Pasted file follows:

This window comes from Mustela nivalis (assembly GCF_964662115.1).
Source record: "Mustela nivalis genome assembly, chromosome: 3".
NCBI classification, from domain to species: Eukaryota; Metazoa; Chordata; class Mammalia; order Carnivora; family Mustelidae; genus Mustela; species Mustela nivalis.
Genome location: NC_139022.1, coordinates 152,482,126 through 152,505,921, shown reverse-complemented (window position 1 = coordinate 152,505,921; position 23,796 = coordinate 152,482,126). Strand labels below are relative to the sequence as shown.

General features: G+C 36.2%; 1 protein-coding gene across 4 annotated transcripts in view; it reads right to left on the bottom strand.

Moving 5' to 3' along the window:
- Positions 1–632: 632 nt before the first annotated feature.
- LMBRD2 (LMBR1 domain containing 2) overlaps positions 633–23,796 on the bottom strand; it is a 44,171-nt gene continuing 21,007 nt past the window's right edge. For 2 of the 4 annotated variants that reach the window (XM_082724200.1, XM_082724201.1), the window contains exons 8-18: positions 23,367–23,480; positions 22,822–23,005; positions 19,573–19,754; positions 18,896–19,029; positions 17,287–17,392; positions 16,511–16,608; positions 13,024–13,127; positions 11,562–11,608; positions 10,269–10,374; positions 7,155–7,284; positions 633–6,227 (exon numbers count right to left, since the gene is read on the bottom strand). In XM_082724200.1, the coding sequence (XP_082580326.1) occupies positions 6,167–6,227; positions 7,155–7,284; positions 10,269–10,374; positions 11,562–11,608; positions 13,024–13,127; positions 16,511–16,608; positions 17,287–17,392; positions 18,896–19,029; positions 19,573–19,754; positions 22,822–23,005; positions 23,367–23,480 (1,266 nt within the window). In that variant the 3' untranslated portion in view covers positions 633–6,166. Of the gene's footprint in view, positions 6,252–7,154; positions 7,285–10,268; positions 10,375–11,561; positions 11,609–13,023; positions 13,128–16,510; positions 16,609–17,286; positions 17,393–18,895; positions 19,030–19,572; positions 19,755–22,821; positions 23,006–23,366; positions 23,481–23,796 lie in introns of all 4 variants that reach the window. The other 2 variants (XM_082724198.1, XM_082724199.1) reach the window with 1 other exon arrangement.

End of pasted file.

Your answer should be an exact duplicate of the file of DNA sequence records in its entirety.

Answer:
This window comes from Mustela nivalis (assembly GCF_964662115.1).
Source record: "Mustela nivalis genome assembly, chromosome: 3".
NCBI classification, from domain to species: Eukaryota; Metazoa; Chordata; class Mammalia; order Carnivora; family Mustelidae; genus Mustela; species Mustela nivalis.
Genome location: NC_139022.1, coordinates 152,482,126 through 152,505,921, shown reverse-complemented (window position 1 = coordinate 152,505,921; position 23,796 = coordinate 152,482,126). Strand labels below are relative to the sequence as shown.

General features: G+C 36.2%; 1 protein-coding gene across 4 annotated transcripts in view; it reads right to left on the bottom strand.

Moving 5' to 3' along the window:
- Positions 1–632: 632 nt before the first annotated feature.
- LMBRD2 (LMBR1 domain containing 2) overlaps positions 633–23,796 on the bottom strand; it is a 44,171-nt gene continuing 21,007 nt past the window's right edge. For 2 of the 4 annotated variants that reach the window (XM_082724200.1, XM_082724201.1), the window contains exons 8-18: positions 23,367–23,480; positions 22,822–23,005; positions 19,573–19,754; positions 18,896–19,029; positions 17,287–17,392; positions 16,511–16,608; positions 13,024–13,127; positions 11,562–11,608; positions 10,269–10,374; positions 7,155–7,284; positions 633–6,227 (exon numbers count right to left, since the gene is read on the bottom strand). In XM_082724200.1, the coding sequence (XP_082580326.1) occupies positions 6,167–6,227; positions 7,155–7,284; positions 10,269–10,374; positions 11,562–11,608; positions 13,024–13,127; positions 16,511–16,608; positions 17,287–17,392; positions 18,896–19,029; positions 19,573–19,754; positions 22,822–23,005; positions 23,367–23,480 (1,266 nt within the window). In that variant the 3' untranslated portion in view covers positions 633–6,166. Of the gene's footprint in view, positions 6,252–7,154; positions 7,285–10,268; positions 10,375–11,561; positions 11,609–13,023; positions 13,128–16,510; positions 16,609–17,286; positions 17,393–18,895; positions 19,030–19,572; positions 19,755–22,821; positions 23,006–23,366; positions 23,481–23,796 lie in introns of all 4 variants that reach the window. The other 2 variants (XM_082724198.1, XM_082724199.1) reach the window with 1 other exon arrangement.